The MCF2023 Draft Design Specification for Distributed Antenna Systems (DAS) marks a significant step forward from the MCF2018 guidelines, originally tailored for the 3G and 4G era.

As technology continues to evolve, the new specification aims to accommodate the burgeoning needs of 5G technology. The MCF2023 specification is currently under consultation, inviting feedback from various stakeholders to refine and finalise the guidelines by mid-2024. And this update will be crucial for mobile carriers, network infrastructure and technology providers, property groups and their tenants to provide advanced mobile connectivity.

BAI Communications (BAI), experienced in delivering high-quality connectivity solutions for buildings, tunnels, stadiums and other congested or hard to cover areas, has welcomed the opportunity to provide input on the draft. BAI applauds the progress made in the updated specification and has shared key recommendations for enhancing this draft further.


  • Define and recognise the role third party shared infrastructure providers can play in deployment and maintenance of DAS infrastructure, with guiding principles on facilities access and maintenance for carrier connection to shared infrastructure led deployments.
  • Commitment from all sharing carriers for technical acceptance of designs, if the lead carrier has accepted and approved a DAS design as being compliant with the MCF DAS Specification.
  • Define solution categories that consider building details and capacity dimensioning based on type of building, area and user density, to provide clear guidance to buildings owners and designers on appropriate solution types and MIMO (Multiple Input Multiple Output) and SISO (Single Input Single Output) support.

In its’ submission, BAI advocates the importance of third-party shared infrastructure providers in DAS deployment and maintenance. A shared infrastructure provider is an independent player that builds, owns, maintains, and operates the network infrastructure and shares the infrastructure on an open access basis to multiple mobile network operators and other operators on a shared tenant basis. This approach enhances efficiency, reduces costs and expands coverage, ensuring high-quality outcomes and lower risks for all stakeholders.

From our experience internationally, shared infrastructure providers have proven to be particularly beneficial in high-demand areas such as stadiums, large commercial venues, shopping centres, hospitals, universities, and airports where they provide robust and reliable wireless connectivity regardless of the user’s carrier.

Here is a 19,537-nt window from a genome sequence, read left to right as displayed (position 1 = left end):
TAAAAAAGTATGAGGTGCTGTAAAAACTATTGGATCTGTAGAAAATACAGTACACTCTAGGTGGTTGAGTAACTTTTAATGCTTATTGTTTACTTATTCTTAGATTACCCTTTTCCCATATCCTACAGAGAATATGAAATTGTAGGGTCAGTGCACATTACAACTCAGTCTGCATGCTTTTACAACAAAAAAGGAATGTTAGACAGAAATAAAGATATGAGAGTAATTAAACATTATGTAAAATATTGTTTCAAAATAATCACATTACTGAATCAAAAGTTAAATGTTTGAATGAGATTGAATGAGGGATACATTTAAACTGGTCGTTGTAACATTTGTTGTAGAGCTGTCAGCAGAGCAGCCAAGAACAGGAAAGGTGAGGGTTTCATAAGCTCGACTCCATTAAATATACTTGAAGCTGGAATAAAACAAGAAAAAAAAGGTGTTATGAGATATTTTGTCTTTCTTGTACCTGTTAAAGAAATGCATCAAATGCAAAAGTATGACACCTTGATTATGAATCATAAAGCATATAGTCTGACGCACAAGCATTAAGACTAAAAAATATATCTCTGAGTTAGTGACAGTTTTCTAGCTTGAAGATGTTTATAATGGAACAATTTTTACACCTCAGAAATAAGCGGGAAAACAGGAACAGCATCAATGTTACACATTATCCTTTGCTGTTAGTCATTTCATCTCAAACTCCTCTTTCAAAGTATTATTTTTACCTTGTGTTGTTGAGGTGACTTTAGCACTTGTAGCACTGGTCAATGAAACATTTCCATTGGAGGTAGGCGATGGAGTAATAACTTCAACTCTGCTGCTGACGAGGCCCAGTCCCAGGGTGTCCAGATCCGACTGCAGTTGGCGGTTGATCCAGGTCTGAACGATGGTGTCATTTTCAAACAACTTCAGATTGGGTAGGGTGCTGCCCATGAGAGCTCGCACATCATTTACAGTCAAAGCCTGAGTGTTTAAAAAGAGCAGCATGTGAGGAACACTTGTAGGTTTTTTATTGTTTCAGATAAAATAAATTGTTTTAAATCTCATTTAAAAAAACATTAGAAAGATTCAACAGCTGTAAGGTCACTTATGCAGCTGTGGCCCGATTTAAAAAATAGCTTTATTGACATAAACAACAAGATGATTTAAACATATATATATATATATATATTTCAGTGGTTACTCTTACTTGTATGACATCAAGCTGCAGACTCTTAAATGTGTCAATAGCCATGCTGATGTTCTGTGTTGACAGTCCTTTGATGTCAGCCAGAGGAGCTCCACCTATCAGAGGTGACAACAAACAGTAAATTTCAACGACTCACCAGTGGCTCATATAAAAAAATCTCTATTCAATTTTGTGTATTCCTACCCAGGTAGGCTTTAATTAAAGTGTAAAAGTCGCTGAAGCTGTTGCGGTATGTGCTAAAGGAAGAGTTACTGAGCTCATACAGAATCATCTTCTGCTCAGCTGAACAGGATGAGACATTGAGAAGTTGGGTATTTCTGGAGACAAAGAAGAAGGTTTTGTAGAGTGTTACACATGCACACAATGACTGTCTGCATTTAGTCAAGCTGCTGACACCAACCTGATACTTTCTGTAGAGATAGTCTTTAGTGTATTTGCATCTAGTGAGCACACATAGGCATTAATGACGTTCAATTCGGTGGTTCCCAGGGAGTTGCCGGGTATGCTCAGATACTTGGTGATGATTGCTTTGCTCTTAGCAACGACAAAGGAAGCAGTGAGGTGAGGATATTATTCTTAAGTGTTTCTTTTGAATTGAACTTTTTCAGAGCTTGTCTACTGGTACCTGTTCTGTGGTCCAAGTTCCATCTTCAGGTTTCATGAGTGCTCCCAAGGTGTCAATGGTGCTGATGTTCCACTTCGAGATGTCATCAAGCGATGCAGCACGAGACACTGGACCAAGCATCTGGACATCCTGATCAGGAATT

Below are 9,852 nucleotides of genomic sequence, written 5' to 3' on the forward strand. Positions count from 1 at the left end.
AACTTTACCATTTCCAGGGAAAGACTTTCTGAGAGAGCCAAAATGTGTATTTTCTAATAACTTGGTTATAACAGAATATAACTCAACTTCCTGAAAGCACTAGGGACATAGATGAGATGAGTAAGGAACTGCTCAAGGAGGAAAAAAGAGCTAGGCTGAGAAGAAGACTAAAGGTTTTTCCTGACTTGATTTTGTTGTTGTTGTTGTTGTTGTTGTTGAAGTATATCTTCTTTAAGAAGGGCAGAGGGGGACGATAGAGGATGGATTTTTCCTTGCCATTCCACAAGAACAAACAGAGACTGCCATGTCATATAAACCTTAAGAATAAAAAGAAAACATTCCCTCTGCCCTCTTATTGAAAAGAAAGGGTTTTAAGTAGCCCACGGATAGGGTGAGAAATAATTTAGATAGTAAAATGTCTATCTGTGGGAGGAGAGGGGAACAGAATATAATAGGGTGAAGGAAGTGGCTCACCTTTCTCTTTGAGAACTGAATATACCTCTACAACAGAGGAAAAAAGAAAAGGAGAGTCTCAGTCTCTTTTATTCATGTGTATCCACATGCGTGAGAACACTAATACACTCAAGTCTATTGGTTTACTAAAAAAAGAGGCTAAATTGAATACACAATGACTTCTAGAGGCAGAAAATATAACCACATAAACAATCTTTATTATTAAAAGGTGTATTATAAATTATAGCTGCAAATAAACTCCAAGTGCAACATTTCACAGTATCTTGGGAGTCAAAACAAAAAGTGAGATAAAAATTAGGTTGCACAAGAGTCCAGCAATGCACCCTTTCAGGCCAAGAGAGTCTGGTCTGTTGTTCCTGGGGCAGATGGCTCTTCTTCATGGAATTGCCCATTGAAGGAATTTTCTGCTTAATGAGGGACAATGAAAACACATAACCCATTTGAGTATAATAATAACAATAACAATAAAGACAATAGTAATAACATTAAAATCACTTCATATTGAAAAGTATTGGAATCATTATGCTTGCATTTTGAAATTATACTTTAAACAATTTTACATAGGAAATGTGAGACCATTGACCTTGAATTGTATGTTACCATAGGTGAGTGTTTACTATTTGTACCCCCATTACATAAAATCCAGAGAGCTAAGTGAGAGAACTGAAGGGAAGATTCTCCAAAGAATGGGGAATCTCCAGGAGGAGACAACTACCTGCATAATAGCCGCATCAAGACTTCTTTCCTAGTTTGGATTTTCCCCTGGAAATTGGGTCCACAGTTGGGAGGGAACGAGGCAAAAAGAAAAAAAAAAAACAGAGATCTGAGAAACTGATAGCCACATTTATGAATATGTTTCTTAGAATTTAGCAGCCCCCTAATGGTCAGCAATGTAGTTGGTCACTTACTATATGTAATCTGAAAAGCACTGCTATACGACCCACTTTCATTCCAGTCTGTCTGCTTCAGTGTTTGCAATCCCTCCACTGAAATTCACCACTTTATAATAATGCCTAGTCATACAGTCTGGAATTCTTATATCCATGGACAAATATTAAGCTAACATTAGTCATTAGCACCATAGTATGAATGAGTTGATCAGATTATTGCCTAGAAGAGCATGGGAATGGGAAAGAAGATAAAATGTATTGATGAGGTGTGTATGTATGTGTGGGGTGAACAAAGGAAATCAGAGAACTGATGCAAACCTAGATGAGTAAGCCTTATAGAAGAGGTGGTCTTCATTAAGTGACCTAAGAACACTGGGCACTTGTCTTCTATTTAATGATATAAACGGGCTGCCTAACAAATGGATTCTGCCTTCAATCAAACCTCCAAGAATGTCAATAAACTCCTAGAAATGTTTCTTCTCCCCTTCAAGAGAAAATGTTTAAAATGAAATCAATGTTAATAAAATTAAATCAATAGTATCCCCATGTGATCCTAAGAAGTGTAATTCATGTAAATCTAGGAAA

Other markets have embraced and incorporated the shared infrastructure model in specifications, for example, the UK has established the Joint Operators Technical Specification (JOTS) that delineates the role of shared infrastructure contractors in delivering a full turnkey solution, including the ongoing maintenance of the DAS.

The proposed specification, however, only defines the roles of carriers and lead carrier, which may restrict the options for building owners to appoint a shared infrastructure provider as their preferred partner for delivery and maintenance of the DAS.

BAI also recommends that the specification should clarify the responsibilities of the lead carrier to ensure a more straightforward process for technical acceptance. And further suggests that if a lead carrier approves a DAS design as compliant with the MCF specifications, all other sharing carriers should also accept this design. This would facilitate a more efficient approval process, reducing complexity, cost, and redundant assessments.

To align with the practical realities of DAS deployment, BAI proposes a more detailed definition of hybrid DAS architectures and a consistent approach within a single sector that avoids mixing passive and active designs. BAI advises that by providing explicit guidance on suitable DAS solutions based on building types, area, and user density building owners and designers will be enabled to make informed decisions about the appropriate solutions, including MIMO and SISO configurations. This will facilitate appropriate capacity delivery from the outset while avoiding incorrect budgeting and unnecessary consultations.

Further to the shared infrastructure model for DAS infrastructure, MNOs globally are also embracing this approach for Radio Access Networks (RAN) connecting to in-building coverage solutions. A DAS requires each MNO to individually deploy RAN equipment along with separate backhaul links to their core networks, at each premises, to enable mobile network connectivity. A shared infrastructure provider can manage this process on behalf of MNOs for rapid activation of mobile coverage over new DAS infrastructure. This model can achieve significant savings in connection costs for multi-carrier coverage by using standardised O-RAN equipment and centralised point of interconnect to MNO core networks.

In conclusion, BAI’s feedback on the MCF2023 Draft aims to refine the specification, ensuring it meets the diverse needs of the industry while promoting efficient and innovative connectivity solutions. By emphasising the role of shared infrastructure providers, BAI believes that the industry can achieve higher service quality and greater consumer choice. BAI’s input underscores the potential for the shared infrastructure model to streamline DAS deployment and operation, enhancing outcomes for all parties involved.

As the consultation phase progresses, BAI remains committed to working closely with AMTA and other stakeholders to ensure that the final MCF2023 specification provides a robust framework for the future of DAS infrastructure in Australia.

For more details, visit the AMTA consultation page.